Even though Hollywood history is filled with colorful characters, few can match the tale of Evans, whose life would seem far-fetched if it were fiction. With his matinee-idol looks, but little acting talent, Evans was given starring roles in a few movies and then, with no studio experience, was handed the production reins at Paramount in the 1960s. When he left the exec ranks, his first film as a producer was the classic “Chinatown,” and he followed with other hits, like “Marathon Man” and “Urban Cowboy.” Eventually, his distinctive look and speaking style turned him into a cult figure, and he had the distinction of being the only film executive who starred in his own animated TV series.
Robert Evans (born Robert J. Shapera; June 29, 1930 – October 26, 2019) was an American film producer and former studio executive, best known for his work on Rosemary’s Baby, Love Story, The Godfather, and Chinatown.
Evans began his career in a successful business venture with his brother, selling women’s apparel. In 1956, while on a business trip, he was by chance spotted by actress Norma Shearer, who thought he would be right to play the role of her late husband Irving Thalberg (appropriately, another film mogul) in Man of a Thousand Faces. Thus he began a brief film acting career. In 1962, Evans decided to go into film producing instead, using his accumulated wealth from the clothing business, and began a meteoric rise in the industry; he was installed as the head of Paramount Pictures in 1967. While there, he improved the ailing Paramount’s fortunes through a string of commercially and critically acclaimed films. In 1974, he stepped down in order to produce films on his own.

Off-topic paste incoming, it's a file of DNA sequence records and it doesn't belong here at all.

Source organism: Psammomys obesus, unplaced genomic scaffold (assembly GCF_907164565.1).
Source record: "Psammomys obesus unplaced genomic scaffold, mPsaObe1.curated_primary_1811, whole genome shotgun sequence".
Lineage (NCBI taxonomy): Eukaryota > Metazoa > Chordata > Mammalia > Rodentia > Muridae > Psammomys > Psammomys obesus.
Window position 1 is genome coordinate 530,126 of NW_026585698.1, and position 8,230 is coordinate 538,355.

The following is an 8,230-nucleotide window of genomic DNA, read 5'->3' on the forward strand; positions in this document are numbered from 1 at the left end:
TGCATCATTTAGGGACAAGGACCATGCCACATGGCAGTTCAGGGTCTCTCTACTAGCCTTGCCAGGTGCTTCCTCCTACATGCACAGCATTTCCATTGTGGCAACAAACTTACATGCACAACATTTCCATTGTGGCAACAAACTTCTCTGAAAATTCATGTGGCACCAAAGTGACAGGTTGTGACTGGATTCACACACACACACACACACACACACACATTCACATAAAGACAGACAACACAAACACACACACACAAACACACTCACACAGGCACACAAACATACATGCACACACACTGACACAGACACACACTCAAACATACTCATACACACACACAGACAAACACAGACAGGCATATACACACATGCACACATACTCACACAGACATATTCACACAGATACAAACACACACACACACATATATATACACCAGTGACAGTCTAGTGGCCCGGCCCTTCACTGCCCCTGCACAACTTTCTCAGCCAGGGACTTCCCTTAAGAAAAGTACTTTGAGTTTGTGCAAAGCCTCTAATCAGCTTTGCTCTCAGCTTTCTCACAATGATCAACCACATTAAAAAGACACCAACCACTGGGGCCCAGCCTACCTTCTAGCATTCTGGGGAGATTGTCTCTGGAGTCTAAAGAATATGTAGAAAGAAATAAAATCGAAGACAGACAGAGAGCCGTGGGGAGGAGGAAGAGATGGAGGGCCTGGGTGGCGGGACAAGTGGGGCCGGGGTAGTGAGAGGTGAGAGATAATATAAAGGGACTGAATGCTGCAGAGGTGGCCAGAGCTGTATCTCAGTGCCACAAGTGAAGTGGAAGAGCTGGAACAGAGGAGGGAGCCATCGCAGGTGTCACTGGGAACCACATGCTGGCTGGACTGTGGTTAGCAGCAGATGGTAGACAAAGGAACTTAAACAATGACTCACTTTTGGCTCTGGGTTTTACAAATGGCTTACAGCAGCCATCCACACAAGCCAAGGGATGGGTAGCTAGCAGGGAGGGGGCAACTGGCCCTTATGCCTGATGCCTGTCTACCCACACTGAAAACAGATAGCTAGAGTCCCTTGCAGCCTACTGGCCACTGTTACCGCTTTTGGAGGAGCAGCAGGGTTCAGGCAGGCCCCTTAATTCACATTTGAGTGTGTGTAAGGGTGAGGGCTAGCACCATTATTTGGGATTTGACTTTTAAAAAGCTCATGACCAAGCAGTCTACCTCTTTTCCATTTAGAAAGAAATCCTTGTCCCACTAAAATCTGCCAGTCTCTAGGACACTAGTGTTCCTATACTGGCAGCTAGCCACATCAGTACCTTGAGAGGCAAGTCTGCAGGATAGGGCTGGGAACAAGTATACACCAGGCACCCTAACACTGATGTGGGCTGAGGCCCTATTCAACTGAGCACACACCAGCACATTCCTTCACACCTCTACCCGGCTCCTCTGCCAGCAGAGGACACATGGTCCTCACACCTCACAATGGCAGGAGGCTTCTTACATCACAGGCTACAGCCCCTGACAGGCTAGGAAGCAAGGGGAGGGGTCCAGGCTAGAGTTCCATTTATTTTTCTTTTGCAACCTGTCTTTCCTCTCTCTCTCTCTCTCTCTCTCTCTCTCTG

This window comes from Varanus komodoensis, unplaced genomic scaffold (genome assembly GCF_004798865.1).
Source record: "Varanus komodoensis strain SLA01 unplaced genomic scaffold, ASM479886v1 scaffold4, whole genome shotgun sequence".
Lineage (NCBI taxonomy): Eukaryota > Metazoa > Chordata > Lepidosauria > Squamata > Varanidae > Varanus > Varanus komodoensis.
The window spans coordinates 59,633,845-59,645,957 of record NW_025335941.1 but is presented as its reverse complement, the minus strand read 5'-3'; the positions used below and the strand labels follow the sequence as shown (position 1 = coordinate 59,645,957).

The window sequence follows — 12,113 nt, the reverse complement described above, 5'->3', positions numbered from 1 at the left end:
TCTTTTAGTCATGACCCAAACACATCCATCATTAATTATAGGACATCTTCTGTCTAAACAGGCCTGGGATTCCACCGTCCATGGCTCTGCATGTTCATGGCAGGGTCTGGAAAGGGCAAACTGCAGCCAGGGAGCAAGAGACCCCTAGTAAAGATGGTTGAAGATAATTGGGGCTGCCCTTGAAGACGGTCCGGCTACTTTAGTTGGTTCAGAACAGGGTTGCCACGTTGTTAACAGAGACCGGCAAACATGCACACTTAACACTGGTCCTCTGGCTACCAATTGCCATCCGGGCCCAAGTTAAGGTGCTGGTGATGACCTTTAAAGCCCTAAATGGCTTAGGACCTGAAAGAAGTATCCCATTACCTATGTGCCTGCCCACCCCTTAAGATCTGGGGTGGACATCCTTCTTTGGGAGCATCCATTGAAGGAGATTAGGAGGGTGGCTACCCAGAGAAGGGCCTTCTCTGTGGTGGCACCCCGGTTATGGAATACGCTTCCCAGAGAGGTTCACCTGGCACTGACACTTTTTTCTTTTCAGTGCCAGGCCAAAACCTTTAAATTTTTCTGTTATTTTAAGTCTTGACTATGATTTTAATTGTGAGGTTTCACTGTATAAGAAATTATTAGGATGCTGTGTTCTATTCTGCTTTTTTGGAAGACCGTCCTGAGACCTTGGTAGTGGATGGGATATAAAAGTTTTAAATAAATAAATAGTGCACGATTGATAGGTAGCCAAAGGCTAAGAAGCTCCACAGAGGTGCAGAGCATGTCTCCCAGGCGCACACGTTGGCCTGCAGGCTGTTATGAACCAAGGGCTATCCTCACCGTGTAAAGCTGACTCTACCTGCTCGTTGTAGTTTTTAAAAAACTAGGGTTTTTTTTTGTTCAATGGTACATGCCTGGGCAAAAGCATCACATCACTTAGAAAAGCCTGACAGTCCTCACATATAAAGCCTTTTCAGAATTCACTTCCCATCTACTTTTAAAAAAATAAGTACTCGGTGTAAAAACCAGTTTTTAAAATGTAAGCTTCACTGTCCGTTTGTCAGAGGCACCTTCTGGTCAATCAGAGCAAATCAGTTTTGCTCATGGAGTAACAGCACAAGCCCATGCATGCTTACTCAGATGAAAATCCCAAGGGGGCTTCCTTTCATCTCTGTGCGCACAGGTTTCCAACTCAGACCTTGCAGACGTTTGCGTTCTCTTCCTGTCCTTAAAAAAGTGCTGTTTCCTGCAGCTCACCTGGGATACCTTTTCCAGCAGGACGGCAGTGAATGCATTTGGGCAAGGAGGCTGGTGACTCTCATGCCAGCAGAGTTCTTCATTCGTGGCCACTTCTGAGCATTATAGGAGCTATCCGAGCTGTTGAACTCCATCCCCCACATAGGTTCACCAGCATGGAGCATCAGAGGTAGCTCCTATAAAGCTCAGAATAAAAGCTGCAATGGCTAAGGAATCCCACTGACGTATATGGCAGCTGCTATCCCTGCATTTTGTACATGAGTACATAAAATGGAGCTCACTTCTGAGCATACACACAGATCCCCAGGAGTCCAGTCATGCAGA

In 1980, Evans’ career, and life, took a downturn after he pleaded guilty to cocaine trafficking; over the next 12 years, he produced only two films, both financial flops: The Cotton Club and the Chinatown sequel The Two Jakes. In 1993, he began to produce films on a more regular basis, with a mixed track record that included both flops (such as Jade in 1995) and hits (such as How to Lose a Guy in 10 Days in 2003, his final film credit).